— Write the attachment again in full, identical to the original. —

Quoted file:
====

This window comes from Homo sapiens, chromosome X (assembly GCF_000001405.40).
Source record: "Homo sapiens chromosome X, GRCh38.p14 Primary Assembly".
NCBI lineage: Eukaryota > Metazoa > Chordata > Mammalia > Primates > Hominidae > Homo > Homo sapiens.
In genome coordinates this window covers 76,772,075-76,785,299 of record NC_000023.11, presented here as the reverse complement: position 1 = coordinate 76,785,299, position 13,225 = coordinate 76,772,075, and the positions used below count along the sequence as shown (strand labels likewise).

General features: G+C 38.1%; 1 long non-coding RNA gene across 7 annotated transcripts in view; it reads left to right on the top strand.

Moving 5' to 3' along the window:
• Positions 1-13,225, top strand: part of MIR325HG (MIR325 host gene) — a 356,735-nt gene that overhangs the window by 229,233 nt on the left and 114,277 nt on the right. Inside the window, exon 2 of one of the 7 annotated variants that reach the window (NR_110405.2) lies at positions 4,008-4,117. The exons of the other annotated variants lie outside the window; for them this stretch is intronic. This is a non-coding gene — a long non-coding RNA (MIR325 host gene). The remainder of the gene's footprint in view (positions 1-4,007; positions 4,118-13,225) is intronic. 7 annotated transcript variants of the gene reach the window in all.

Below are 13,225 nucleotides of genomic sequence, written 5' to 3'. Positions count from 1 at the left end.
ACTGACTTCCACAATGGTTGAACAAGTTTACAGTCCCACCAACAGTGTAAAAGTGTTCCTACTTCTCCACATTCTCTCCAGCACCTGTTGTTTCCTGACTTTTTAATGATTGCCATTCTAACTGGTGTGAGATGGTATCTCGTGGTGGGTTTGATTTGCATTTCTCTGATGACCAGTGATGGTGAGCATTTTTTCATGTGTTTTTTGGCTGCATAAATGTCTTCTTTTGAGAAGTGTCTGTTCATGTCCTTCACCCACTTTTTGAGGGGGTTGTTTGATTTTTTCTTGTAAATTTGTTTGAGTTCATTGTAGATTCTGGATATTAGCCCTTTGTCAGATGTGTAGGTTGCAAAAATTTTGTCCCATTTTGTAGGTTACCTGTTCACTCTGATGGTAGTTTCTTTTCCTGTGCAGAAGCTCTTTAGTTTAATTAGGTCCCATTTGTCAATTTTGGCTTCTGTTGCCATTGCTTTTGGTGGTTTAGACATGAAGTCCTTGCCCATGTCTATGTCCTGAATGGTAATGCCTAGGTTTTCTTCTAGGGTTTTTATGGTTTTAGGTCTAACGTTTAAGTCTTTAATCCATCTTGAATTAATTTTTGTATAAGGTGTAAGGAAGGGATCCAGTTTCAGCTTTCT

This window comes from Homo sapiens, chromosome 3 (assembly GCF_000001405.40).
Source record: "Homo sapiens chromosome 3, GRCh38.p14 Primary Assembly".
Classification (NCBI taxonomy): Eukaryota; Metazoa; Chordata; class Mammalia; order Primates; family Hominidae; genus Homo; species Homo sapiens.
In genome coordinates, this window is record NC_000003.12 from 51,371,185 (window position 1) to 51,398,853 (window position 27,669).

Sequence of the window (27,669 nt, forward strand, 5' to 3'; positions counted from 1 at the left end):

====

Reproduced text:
This window comes from Homo sapiens, chromosome X (assembly GCF_000001405.40).
Source record: "Homo sapiens chromosome X, GRCh38.p14 Primary Assembly".
NCBI lineage: Eukaryota > Metazoa > Chordata > Mammalia > Primates > Hominidae > Homo > Homo sapiens.
In genome coordinates this window covers 76,772,075-76,785,299 of record NC_000023.11, presented here as the reverse complement: position 1 = coordinate 76,785,299, position 13,225 = coordinate 76,772,075, and the positions used below count along the sequence as shown (strand labels likewise).

General features: G+C 38.1%; 1 long non-coding RNA gene across 7 annotated transcripts in view; it reads left to right on the top strand.

Moving 5' to 3' along the window:
• Positions 1-13,225, top strand: part of MIR325HG (MIR325 host gene) — a 356,735-nt gene that overhangs the window by 229,233 nt on the left and 114,277 nt on the right. Inside the window, exon 2 of one of the 7 annotated variants that reach the window (NR_110405.2) lies at positions 4,008-4,117. The exons of the other annotated variants lie outside the window; for them this stretch is intronic. This is a non-coding gene — a long non-coding RNA (MIR325 host gene). The remainder of the gene's footprint in view (positions 1-4,007; positions 4,118-13,225) is intronic. 7 annotated transcript variants of the gene reach the window in all.

Below are 13,225 nucleotides of genomic sequence, written 5' to 3'. Positions count from 1 at the left end.
ACTGACTTCCACAATGGTTGAACAAGTTTACAGTCCCACCAACAGTGTAAAAGTGTTCCTACTTCTCCACATTCTCTCCAGCACCTGTTGTTTCCTGACTTTTTAATGATTGCCATTCTAACTGGTGTGAGATGGTATCTCGTGGTGGGTTTGATTTGCATTTCTCTGATGACCAGTGATGGTGAGCATTTTTTCATGTGTTTTTTGGCTGCATAAATGTCTTCTTTTGAGAAGTGTCTGTTCATGTCCTTCACCCACTTTTTGAGGGGGTTGTTTGATTTTTTCTTGTAAATTTGTTTGAGTTCATTGTAGATTCTGGATATTAGCCCTTTGTCAGATGTGTAGGTTGCAAAAATTTTGTCCCATTTTGTAGGTTACCTGTTCACTCTGATGGTAGTTTCTTTTCCTGTGCAGAAGCTCTTTAGTTTAATTAGGTCCCATTTGTCAATTTTGGCTTCTGTTGCCATTGCTTTTGGTGGTTTAGACATGAAGTCCTTGCCCATGTCTATGTCCTGAATGGTAATGCCTAGGTTTTCTTCTAGGGTTTTTATGGTTTTAGGTCTAACGTTTAAGTCTTTAATCCATCTTGAATTAATTTTTGTATAAGGTGTAAGGAAGGGATCCAGTTTCAGCTTTCT

This window comes from Homo sapiens, chromosome 3 (assembly GCF_000001405.40).
Source record: "Homo sapiens chromosome 3, GRCh38.p14 Primary Assembly".
Classification (NCBI taxonomy): Eukaryota; Metazoa; Chordata; class Mammalia; order Primates; family Hominidae; genus Homo; species Homo sapiens.
In genome coordinates, this window is record NC_000003.12 from 51,371,185 (window position 1) to 51,398,853 (window position 27,669).

Sequence of the window (27,669 nt, forward strand, 5' to 3'; positions counted from 1 at the left end):